The 66 changes are of close particularity. My test for determining whether a change is a policy change that ought to be brought to the attention of the whole House is whether it alters the burden of taxation. Would a taxpayer who might have been capable of arguing that he was not liable to a tax burden find himself disadvantaged by being made subject to that burden by a tax simplification measure? The whole Committee concerned itself with that, and our report demonstrates that we are satisfied on that point. It is true that we examined some changes in more detail than others, but a clear principle applied throughout. Where the law had been changed, it usually amounted to a non-statutory concession, previously made by the Inland Revenue, now being incorporated into the law so as to place beyond doubt the non-liability of taxpayers for something that might previously have been argued as applying to them.

The Inland Revenue, led by a former Treasury colleague of mine, Robin Willis, and his team, had thought up rather ingenious arguments that might be made to alter the burden of taxation. As far as we could tell, those arguments had never been raised, and were unlikely to be raised unless the Inland Revenue staff in question were to move to a consultancy later in their career. Wherever possible, the team resolved questions in favour of the taxpayer.

The Committee went through the changes, using them as our agenda, and at the end, as my hon. Friend will agree, we unanimously agreed that we could find no basis on which we could tell the House that any change had been made which went against the spirit of the process. There was nothing that we felt we should draw to the attention of the House as requiring further study. We should certainly have drawn to its attention any example where we thought the burden of taxation was being shifted to the taxpayer without due parliamentary process.

Our scrutiny was careful and proper, and it took only three detailed sittings because it is extremely difficult to find anybody outside the House who is challenging the process. I am not aware that any member of the Committee was lobbied by anybody trying to argue against the process or to get a member of the Committee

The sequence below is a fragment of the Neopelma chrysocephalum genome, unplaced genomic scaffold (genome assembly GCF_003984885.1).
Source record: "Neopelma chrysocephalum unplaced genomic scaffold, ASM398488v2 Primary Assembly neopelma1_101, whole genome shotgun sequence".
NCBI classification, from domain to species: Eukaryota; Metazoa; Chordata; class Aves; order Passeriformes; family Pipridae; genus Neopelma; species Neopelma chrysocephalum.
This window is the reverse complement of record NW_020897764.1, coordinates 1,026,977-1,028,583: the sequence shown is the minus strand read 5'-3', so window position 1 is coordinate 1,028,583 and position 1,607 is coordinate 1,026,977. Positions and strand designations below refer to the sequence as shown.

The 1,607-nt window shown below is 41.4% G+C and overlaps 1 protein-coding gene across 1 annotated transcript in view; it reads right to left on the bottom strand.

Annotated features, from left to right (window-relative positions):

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to raise an objection. The process has been gone through in such detail that we have now reached a stage where the users of the legislation are waiting for it to be enacted.

Mr. Bercow rose--

Mr. Forth rose--

Mr. Clarke: I shall give way to my hon. Friend the Member for Buckingham first.

Mr. Bercow: My right hon. and learned Friend is making a racy and intoxicating speech, but I am still trying to get a flavour of the Joint Committee. In the light of what he has just said about comprehensive consideration, will he tell the House how long the Committee sat on each of the three occasions on which it gathered under his chairmanship; and whether any of the sittings was attended and observed by any right hon. or hon. Member of this House who was not a member of the Committee?

Mr. Clarke: To the best of my recollection--I hope that I shall not be held to this without having had an opportunity to look it up--the first sitting took about half a morning, during which time we discussed the purpose of the Bill, our procedure and how we intended to tackle it. Then, we held two sittings with witnesses, which took two full mornings. When witnesses were present, the sitting was open to the public and we were all hoping that the public would pour through the doors and be queueing down to Central Lobby, but the level of interest appeared to be low; none the less, a small body of interested observers attended. I regret to say that, because of the pressure of business elsewhere in the House, I saw no Member of this House present at the back listening to our proceedings.

I am as suspicious as my hon. Friend. I do not take an apparent lack of opposition at face value. This evening, I have taken part in two Divisions in which I think the score in my Lobby only just reached--or did not reach--double figures, which shows that I am perfectly prepared to walk alone when the occasion requires it. However, the Committee was quite unable to find a hint of controversy in the process; all we found were people urging us to get on with the job.

Mr. Forth: My right hon. and learned Friend has made some play of the fact that there was no hint of controversy and no member of the Committee was able to find anything wrong with the measure it was considering. Does he not concede that that is no great surprise, given that Lord Brightman is a former member of the tax law rewrite committee, Lord Goodhart is a member of the Institute for Fiscal Studies tax law review committee, and Lord Howe of Aberavon is a chairman of the tax law rewrite committee? The Committee consisted of the same old gang getting together to congratulate each other--no wonder there was no dissent.